In this section, you will find recipes for some of our favourite sabbat treats.


 Shared by P, 2011
This is an easy recipe a favourite of all celebrations and makes a great wine for circles. Many have tasted this in the centre of Mt Franklin and it has been a feature for over 30 years. I first made this for the pagan community at the mid winter festival before the 1st Mt Franklin. This is enough to make a cordial to make 10 litres of wine.
Why a cordial and not the mix. It’s easier to transport 1 bottle of cordial to mix with wine rather than making it on the spot. Also you can make cup full size to microwave for your self on a cold winters night without having to make a 4 litre mix.
500g of Honey
500g of raw sugar
1 small linen bag (to put the spices in.)
2 whole nutmegs
3 sticks of cinnamon
½ a teaspoon of mace. (the outer part of the nutmeg)
½ a teaspoon of turmeric. (good for stopping Alzheimer’s)
½ a teaspoon of ground cardamom.
1 teaspoon of whole cloves.
1 teaspoon of ground ginger.
¼ teaspoon of paprika. (this gives a little kick to the taste that fools people in to thinking the drink is more alcoholic than it is)
4 litres of wine.(merlot or a cabernet is best)
1 litre of water
1 pot able to hold 5 to 6 litres
1 saucepan
1 small linen bag (to put the spices in.)
1 bottle or large jar to place the cordial in.
This should be done a day or two ahead.
Place the nutmeg and cinnamon into the bag and hit them so as to break up the nutmegs and cinnamon. Then add the rest of the spices. Tie off the bag and throw it into a saucepan with the water and a cup of wine.
Boil it down to ½ it’s original volume then add the sugar and dissolve. Finally add the honey and dissolve this. Pour the mixture into your bottle or jar and seal. I like a large jar because I like to place the spice bag into the mix and let it mature a little.
The wine
One the night simply gently heat your wine add your cordial and enjoy. If you want to make it sweeter add more honey or raw sugar. A slow cooker is a great way of heating the wine if you are making it for an indoor party. For personal use add a little to a cup top with wine and microwave for 1minute
To make Glavine add lemon and orange zest and some chunky diced apples and pears!
To make sangria add a tin of fruit mix and chill.


Shared by P, 2011

This recipe is simple and will make 24x 750ml bottles of medium sparkling mead it you should see plenty of it this October.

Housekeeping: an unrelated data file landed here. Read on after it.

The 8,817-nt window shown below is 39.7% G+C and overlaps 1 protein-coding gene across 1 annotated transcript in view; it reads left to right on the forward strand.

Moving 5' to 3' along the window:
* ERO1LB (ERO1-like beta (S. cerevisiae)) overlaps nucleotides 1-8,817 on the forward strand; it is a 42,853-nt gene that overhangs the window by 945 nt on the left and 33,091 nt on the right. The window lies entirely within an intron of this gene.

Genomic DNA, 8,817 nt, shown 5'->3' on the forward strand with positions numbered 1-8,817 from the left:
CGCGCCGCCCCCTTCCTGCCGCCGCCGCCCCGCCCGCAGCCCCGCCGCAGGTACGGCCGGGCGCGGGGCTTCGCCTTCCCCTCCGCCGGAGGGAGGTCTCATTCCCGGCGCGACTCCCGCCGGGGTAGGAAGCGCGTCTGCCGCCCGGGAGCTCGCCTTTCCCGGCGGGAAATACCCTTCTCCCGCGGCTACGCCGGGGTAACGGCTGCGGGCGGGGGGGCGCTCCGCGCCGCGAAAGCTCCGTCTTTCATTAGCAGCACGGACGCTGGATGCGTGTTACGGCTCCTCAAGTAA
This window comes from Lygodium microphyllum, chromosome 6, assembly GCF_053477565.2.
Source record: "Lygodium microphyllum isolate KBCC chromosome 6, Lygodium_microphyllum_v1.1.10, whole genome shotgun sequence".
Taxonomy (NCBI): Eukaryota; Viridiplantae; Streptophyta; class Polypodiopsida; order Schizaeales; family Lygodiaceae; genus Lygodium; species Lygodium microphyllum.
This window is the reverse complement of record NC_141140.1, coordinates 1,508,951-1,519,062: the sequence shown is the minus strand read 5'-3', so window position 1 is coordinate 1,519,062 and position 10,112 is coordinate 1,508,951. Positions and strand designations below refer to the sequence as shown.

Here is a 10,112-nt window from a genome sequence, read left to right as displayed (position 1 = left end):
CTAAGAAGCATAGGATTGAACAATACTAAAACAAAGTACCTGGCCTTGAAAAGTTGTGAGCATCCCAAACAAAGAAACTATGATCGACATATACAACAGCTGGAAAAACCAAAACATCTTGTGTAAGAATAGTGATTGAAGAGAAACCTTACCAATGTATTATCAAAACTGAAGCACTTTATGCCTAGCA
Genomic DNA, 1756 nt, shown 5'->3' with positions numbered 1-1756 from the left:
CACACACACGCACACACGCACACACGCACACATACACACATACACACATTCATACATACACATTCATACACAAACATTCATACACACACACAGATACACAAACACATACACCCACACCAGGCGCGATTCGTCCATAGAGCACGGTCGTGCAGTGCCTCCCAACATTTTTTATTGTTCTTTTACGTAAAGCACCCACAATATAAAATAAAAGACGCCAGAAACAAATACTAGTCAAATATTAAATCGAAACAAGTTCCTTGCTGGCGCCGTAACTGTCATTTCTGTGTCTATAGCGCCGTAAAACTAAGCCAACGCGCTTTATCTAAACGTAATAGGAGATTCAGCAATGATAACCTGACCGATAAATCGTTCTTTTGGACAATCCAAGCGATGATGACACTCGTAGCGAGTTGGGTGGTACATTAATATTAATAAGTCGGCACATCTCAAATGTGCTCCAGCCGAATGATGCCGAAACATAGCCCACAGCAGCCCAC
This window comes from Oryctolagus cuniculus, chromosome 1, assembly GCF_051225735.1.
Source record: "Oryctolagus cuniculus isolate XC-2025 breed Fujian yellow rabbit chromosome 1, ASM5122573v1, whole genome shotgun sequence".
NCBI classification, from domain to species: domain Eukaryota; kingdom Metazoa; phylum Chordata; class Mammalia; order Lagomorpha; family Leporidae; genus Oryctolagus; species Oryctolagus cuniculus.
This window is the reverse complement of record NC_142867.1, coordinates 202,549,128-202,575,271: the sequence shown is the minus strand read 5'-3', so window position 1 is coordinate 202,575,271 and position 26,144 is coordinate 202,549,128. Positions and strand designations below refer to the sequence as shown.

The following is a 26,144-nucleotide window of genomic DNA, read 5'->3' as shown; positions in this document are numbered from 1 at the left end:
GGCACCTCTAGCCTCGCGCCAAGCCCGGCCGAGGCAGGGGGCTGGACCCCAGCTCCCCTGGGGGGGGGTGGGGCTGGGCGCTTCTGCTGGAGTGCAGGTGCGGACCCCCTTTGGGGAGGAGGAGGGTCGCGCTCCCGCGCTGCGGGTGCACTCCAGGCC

6kg of Honey
20 litres of clean water
1 packet of yeast
1 packet of yeast nutrient (talk to your local brew shop about the best yeasts and nutrients)
1 packet of brewing lozenges (or white sugar)
1 beer brew kit.
25 litre sealed container (fomenter vat)
1 air lock
1 bottling hose
1 long spoon
1 thermometer
24 x 750ml bottles and caps
Clean, clean, clean everything. You can use regular home brew products or just bleach and hot water just be sure to rinse every thing before use.
For those who are used to beer making just treat the honey as you would your beer malts.
Boil 4 litres of water add your honey to dissolve it and add the mixture to your vat.
Fill the vat with the other 16 litres of water and stir. Make sure the mix is dissolved.
Make sure the water temperature is less than 28 degrees Celsius. Add your nutrients then your yeast. Close your fomenter vat and put your airlock in place.
The mix will bubble away for at least 2 weeks depending on your ambient temperature. Cooler temperature will mean a longer fermentation time.
Wait for fermentation to stop at least for 2 days. Other recipes will ask you to decant your mead into another container at this stage to clarify the mix. But we want a little live yeast left to allow a fizz.
Clean your bottles.
Add 2 lozenges or a tea spoon of sugar to each bottle. Fill the bottle and cap.
Leave for 1 month before your first taste. The mead won’t be at its best until at least 3 months after bottling. It might be a little cloudy but no more than an ale would be.
It’s best to cut your teeth brewing beer before you try mead just to get used to the processes. Good Luck.

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